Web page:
These rectangular magnetrons are typically designed with a side-to-side sweeping motion which is exploited to enhance target utilization.  Sweeping can occur in any direction or combination of directions, but is usually limited to side-to-side.  Target utilization for this type of magnetron is superior to that of static planar units, but can still be limited by “cross corner” or “turn around” trenching.  Magnetic flux tunnel shaping can be incorporated to minimize or eliminate these production hindering features. Our patented Quadrature technology can also be integrated to:

 

  • Sputter Through Thicker Targets
  • Sputter Through Magnetic Targets
  • Increase Deposition Rates
  • Lower Operating Voltages/Power

Dexter_Rectangular_Planar_Contour

 

Dexter_Rotating_Planar_MagnetronDexter_TGun_Circular_Magnetron

Rotating Planar

These disk shaped magnetrons are typically designed with rotary motion which is exploited to enhance target utilization.  Motion can occur axially as well, but is usually limited to strictly rotation.  Target utilization for this type of magnetron is superior to that of static planar units, but can still be limited by trenching.  Magnetic flux tunnel shaping can be incorporated to eliminate severe trenching while enhancing deposition rates and maintaining/improving uniformity.  Our patented Quadrature technology can also be integrated to:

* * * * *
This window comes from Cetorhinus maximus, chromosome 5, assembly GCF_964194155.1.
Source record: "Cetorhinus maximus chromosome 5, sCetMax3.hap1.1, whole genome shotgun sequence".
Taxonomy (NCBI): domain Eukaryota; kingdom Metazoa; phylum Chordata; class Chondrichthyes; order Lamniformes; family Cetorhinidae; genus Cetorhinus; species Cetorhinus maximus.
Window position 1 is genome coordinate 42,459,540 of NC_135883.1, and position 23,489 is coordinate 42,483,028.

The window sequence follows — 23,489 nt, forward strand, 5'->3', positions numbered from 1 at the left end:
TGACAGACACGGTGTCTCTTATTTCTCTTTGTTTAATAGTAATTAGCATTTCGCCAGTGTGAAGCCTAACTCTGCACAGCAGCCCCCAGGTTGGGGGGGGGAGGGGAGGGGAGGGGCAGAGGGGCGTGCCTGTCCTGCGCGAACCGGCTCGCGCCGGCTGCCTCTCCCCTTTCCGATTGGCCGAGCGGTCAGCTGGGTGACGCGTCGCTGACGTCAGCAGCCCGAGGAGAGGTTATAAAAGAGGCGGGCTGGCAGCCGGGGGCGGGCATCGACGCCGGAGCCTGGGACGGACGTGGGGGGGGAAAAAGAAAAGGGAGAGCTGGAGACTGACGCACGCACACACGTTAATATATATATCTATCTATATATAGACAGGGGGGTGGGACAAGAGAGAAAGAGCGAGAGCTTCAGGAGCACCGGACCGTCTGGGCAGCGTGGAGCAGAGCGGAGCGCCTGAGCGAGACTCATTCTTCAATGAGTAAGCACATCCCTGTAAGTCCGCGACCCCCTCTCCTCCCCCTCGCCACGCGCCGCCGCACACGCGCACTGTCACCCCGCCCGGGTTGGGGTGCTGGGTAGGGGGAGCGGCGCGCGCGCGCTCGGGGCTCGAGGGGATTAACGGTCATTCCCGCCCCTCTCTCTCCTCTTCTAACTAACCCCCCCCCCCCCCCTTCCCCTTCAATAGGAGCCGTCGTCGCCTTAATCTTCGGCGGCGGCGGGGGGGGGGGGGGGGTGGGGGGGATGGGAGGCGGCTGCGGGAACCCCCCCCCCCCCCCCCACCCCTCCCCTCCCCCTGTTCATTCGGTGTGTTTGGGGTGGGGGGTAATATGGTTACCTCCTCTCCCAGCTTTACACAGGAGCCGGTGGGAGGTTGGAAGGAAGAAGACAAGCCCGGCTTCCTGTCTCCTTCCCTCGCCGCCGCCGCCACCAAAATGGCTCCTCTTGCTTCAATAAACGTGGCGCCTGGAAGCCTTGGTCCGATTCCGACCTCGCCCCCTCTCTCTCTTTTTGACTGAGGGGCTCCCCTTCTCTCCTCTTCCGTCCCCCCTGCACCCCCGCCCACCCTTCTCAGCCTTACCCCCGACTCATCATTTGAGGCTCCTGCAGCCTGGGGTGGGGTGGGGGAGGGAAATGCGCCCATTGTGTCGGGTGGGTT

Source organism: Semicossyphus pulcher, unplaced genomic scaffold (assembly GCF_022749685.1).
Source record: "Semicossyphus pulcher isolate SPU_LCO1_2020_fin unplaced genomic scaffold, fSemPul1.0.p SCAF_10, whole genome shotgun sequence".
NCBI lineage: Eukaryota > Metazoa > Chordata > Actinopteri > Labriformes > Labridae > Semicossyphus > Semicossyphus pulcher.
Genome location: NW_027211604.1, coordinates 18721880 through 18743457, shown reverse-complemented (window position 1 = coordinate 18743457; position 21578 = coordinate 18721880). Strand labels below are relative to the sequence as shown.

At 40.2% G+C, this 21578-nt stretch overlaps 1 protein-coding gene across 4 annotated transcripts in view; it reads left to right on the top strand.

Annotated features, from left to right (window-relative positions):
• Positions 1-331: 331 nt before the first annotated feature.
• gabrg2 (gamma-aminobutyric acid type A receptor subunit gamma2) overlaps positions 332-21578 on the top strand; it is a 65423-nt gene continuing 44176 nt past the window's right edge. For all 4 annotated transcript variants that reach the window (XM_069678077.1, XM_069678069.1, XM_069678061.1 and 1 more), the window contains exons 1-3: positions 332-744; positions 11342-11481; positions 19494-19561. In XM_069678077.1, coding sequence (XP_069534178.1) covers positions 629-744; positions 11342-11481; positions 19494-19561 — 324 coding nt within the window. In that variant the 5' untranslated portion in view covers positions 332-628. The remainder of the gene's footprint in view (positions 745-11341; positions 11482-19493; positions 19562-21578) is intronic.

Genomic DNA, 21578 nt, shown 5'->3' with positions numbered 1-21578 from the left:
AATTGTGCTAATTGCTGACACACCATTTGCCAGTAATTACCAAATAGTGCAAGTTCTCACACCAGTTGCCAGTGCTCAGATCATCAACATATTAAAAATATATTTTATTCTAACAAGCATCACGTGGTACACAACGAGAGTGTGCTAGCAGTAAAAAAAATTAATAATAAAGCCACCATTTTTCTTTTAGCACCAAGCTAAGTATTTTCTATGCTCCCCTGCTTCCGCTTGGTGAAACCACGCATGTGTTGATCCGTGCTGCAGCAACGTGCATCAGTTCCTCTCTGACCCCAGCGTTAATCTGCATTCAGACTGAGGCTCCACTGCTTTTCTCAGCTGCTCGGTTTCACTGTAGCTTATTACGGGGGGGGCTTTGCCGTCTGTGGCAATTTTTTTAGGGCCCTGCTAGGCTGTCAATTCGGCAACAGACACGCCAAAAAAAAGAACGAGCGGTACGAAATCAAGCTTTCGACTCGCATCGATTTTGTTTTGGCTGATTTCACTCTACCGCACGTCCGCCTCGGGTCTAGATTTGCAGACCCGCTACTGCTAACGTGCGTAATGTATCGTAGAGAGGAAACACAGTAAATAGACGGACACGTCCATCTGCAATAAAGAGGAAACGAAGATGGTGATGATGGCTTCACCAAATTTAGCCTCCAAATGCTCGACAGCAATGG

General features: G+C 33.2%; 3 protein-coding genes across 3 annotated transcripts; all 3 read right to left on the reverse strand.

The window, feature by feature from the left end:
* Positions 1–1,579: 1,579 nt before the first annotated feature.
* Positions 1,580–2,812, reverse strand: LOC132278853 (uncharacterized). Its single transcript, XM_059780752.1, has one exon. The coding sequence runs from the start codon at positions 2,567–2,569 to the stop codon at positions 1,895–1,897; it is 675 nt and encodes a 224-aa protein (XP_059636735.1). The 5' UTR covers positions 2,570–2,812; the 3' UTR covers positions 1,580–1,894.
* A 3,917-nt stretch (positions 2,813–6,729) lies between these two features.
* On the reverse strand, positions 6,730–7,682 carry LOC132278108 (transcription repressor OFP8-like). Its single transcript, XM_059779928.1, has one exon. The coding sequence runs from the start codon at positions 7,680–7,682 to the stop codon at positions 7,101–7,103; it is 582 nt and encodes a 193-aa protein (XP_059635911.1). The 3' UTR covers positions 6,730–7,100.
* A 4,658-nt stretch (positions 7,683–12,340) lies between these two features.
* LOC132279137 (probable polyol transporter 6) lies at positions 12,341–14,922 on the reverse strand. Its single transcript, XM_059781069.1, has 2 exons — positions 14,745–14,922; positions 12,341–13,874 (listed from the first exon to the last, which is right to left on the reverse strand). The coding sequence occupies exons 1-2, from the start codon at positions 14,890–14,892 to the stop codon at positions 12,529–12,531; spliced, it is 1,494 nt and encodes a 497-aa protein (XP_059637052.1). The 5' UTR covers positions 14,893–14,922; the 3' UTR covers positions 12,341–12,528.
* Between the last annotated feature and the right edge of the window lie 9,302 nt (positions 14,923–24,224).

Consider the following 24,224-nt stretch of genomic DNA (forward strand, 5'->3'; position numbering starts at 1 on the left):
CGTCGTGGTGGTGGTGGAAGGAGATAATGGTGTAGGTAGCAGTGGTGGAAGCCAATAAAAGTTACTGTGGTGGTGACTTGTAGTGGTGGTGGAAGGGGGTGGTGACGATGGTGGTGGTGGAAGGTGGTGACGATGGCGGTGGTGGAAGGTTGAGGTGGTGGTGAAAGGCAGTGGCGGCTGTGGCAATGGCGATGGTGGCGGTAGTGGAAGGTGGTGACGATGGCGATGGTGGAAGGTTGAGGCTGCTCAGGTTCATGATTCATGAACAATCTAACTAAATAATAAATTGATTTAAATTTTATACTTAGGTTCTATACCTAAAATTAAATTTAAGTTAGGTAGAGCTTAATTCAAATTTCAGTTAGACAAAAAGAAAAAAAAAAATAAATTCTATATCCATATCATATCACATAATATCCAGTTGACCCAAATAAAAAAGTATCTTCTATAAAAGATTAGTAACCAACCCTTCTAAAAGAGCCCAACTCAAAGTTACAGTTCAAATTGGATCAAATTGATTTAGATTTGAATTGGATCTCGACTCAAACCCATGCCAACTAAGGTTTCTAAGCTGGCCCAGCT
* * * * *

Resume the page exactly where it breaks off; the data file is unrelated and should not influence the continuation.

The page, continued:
• Sputter Through Thicker Targets
  • Sputter Through Magnetic Targets
  • Increase Deposition Rates
  • Lower Operating Voltages/Power

Dexter_Rotating_ Planar_Labeled_ Contour_ Image

 

Dexter_Rotating_Planar_Magnetron_Comparison

 

Rotatable

These sputtering magnetrons provide the greatest target utilization of all the configurations, but require cylindrically shaped targets.  Due to the availability of materials in this form factor, some sputtering applications cannot integrate this technology. 

Dexter_RMag_Rotatable_Magnetron

Like the sweeping or rotating planar magnetrons, this configuration is also prone to “trenching” at the turn arounds which limits utilization.  Flux tunnel shaping of the turn around sections as well as other dynamic modifications can be incorporated to enhance performance.

Our patented Quadrature technology can also be integrated to:

  • Sputter Through Thicker Targets
  • Sputter Through Magnetic Targets
  • Increase Deposition Rates